The frog is satisfied, and they set out, but in midstream, the scorpion stings the frog. The frog feels the onset of paralysis and starts to sink, knowing they both will drown, but has just enough time to gasp “Why?”

Replies the scorpion: “I’m a scorpion. It’s in my nature. …”

Now, I am not comparing LGBT activists and their allies to scorpions (or conservatives to frogs), but I am making a point about people and groups acting in accordance with their nature.

The fact is, this had nothing to do with a reset, nor were groups like the HRC saying, “OK. We’ll stop pushing our bills if you stop pushing yours.” If that had been the case, they would have repealed their bill back in September, under Gov. McCrory’s leadership, rather than refusing to act until he had been removed.

No, this was the HRC and the City Council and the incoming governor saying, “We’ll give you an excuse to remove your oppressive HB2 so we can now come at you with a flood of new bills in cities across North Carolina, bills just as radical as the Charlotte bill that started all this. It’s what we do. It’s our nature.”

Of course, LGBT activists and their allies will say in response, “This is not about our ‘nature.’ This is about what’s right. This is about equality. This is about fairness. This is about non-discrimination.”

I certainly understand that perspective, but that only underscores my point.

Mayor Roberts and her radical council members are not about to retreat from their larger goals, nor is the HRC, nor is Governor-elect Cooper. In fact, on December 19, the HRC issued this urgent notice: “North Carolina General Assembly Must Immediately Repeal HB2.” And the HRC stated up front that, “City leaders also reaffirmed their commitment to passing comprehensive non-discrimination protections for LGBTQ people after HB2’s repeal.”

Roy Cooper himself said,“Full repeal [of HB2] will help to bring jobs, sports and entertainment events back and will provide the opportunity for strong LGBT protections in our state” — and note that these “strong LGBT protections” were the very things which HB2 was preventing, since these alleged “protections” were actually direct attacks on religious freedoms along with unwanted intrusions into private places like bathrooms and locker rooms.

To return to the scorpion and frog analogy, in this case, the scorpion was telling the frog up front that it was going to bite him. Why then, would the frog give the scorpion a ride? Why remove HB2 if, within a matter of months, there would be bills passed in city after city in North Carolina which would only multiply what HB2 was put in place to stop?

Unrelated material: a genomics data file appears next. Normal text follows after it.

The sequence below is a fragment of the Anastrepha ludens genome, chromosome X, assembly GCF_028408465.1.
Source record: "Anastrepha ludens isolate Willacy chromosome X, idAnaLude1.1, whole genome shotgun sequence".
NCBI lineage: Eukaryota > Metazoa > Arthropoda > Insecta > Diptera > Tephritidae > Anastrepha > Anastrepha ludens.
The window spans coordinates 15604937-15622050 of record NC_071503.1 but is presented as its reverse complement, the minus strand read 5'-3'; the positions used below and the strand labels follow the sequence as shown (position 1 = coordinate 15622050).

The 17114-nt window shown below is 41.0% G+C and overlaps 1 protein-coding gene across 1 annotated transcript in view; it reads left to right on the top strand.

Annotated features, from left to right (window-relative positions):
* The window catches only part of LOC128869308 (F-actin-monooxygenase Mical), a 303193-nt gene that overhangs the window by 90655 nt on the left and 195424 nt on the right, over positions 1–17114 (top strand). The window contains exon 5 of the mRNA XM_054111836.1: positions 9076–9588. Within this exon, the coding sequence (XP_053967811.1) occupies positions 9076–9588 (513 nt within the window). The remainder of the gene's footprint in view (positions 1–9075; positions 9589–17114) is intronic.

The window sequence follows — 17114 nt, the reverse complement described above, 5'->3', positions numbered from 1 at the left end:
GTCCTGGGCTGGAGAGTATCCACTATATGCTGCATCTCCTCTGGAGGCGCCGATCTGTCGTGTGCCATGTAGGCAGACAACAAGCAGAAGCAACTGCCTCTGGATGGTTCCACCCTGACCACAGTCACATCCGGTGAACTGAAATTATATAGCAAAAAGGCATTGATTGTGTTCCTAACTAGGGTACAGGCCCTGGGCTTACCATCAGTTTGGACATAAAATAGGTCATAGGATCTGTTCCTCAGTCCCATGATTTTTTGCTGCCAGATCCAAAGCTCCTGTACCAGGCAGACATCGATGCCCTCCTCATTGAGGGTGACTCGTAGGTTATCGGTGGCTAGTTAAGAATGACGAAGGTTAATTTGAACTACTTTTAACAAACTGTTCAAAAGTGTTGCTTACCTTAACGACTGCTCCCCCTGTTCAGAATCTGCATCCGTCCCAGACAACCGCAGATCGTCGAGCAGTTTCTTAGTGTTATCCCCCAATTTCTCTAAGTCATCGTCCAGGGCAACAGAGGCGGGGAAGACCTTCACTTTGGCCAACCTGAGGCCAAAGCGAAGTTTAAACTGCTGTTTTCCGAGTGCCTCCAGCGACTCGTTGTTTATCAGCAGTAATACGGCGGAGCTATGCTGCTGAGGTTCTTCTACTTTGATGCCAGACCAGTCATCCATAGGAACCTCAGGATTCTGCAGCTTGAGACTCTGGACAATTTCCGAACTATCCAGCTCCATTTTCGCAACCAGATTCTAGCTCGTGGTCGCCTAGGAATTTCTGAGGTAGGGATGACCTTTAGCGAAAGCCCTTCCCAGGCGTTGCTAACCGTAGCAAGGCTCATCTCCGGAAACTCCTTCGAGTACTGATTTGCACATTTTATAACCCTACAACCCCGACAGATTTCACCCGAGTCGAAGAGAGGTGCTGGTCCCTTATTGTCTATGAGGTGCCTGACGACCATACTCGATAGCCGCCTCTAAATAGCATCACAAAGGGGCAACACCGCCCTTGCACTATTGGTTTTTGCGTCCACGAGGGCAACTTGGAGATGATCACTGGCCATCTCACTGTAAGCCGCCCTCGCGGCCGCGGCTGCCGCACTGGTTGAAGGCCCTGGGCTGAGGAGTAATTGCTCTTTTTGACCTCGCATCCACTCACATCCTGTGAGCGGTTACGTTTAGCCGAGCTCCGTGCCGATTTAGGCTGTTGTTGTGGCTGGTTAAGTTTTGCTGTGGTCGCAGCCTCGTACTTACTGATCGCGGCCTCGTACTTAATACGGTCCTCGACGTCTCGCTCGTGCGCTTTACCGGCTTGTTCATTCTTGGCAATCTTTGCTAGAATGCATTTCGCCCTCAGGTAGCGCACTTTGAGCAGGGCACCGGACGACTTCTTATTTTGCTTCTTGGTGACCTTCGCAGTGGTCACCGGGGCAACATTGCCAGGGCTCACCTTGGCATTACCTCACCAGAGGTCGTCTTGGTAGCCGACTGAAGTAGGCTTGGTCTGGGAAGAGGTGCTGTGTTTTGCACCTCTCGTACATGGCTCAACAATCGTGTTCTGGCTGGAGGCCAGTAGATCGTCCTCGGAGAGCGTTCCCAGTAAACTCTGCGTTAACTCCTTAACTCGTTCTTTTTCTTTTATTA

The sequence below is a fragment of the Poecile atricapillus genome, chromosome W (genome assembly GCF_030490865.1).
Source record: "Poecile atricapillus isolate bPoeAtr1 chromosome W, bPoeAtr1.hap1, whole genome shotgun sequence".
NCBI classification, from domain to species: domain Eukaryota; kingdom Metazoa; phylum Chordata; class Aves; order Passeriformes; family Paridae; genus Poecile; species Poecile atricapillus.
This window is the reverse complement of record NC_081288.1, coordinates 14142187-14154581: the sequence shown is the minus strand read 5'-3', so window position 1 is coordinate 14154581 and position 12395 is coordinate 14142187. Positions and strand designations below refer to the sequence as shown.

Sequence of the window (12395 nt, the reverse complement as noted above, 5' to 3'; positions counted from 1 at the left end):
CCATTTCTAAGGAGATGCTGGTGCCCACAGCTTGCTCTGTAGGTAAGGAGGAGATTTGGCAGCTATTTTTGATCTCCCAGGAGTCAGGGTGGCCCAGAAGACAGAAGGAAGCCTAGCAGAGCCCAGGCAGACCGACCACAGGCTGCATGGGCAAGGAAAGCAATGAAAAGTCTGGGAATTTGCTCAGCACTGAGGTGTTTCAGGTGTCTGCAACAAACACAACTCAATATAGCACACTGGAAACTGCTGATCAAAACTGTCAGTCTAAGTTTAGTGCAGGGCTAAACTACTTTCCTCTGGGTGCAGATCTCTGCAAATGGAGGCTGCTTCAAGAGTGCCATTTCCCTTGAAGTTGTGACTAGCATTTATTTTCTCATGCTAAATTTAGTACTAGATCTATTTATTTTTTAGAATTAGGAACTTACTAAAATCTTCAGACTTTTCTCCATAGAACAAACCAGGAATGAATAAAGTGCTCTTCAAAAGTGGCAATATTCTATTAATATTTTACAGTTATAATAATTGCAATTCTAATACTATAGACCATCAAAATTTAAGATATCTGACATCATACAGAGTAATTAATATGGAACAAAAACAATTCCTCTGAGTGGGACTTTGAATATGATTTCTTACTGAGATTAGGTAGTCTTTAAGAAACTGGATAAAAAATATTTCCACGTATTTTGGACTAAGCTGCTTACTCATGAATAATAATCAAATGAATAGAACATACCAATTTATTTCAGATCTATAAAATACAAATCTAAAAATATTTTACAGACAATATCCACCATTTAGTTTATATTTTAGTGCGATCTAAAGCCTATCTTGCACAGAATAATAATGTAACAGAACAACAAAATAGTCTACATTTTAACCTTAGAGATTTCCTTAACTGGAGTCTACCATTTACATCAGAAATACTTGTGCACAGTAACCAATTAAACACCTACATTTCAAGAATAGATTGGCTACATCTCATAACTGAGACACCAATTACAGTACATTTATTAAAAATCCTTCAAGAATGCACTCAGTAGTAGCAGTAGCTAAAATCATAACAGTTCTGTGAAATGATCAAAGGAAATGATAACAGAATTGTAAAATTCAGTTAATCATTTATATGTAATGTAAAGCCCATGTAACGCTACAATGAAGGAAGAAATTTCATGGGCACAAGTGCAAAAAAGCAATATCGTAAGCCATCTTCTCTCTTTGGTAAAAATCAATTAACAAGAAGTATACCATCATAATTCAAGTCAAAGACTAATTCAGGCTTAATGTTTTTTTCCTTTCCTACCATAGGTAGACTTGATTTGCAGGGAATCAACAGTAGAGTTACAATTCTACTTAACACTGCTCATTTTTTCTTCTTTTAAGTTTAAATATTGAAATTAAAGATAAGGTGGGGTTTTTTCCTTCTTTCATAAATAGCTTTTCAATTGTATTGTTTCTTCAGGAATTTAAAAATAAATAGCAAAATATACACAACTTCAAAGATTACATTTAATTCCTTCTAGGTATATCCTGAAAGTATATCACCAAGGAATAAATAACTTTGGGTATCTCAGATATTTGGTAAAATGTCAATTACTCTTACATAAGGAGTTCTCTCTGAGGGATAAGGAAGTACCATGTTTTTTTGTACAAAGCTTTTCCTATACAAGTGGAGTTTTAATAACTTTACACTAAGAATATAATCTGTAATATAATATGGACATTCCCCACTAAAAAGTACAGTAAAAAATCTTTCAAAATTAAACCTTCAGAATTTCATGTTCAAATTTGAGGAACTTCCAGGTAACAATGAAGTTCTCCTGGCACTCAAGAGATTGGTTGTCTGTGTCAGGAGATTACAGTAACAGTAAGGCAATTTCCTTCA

“No Thanks,” Says the Frog

It is truly unfortunate that North Carolina has been stigmatized and bullied by the cultural elitists — although, from what I understand, the state economy continues to thrive — and it is a shame that the city of Charlotte has engaged in such a dangerous game of political football. It’s also tragic that many in the LGBT community in North Carolina feel rejected and unsafe although, the truth be told, things were basically fine statewide before Charlotte started on its ill-advised activist course.

But the heart of the matter was expressed by Lt. Gov. Dan Forest, who posted this on his Facebook page:

Charlotte repealed an ordinance that the General Assembly already voided months ago. I support HB2 and do not favor its repeal. No economic, political or ideological pressure can convince me that what is wrong is right. It will always be wrong for men to have access to women’s showers and bathrooms. If HB2 is repealed, there will be nothing on the books to prevent another city or county to take us down this path again. The left has already publicly stated the removal of HB2 is necessary for the rest of their agenda to move forward. With certainty, if HB2 is repealed, we will fight this battle all over again with another city or county. The names will change, but the national groups who are pushing this agenda will not stop until their social engineering is accomplished. The only thing stopping them are those of us who continue to stand strong.

Yes, “The left has already publicly stated the removal of HB2 is necessary for the rest of their agenda to move forward,” and people of conscience throughout the state have said, “Not on our watch.”

Where things will go in the months and years ahead is uncertain, but what happened this week in North Carolina makes perfect sense: A scorpion asks a frog for a ride across the stream but tells him it will bite him along the way, and the frog said, “No thanks.”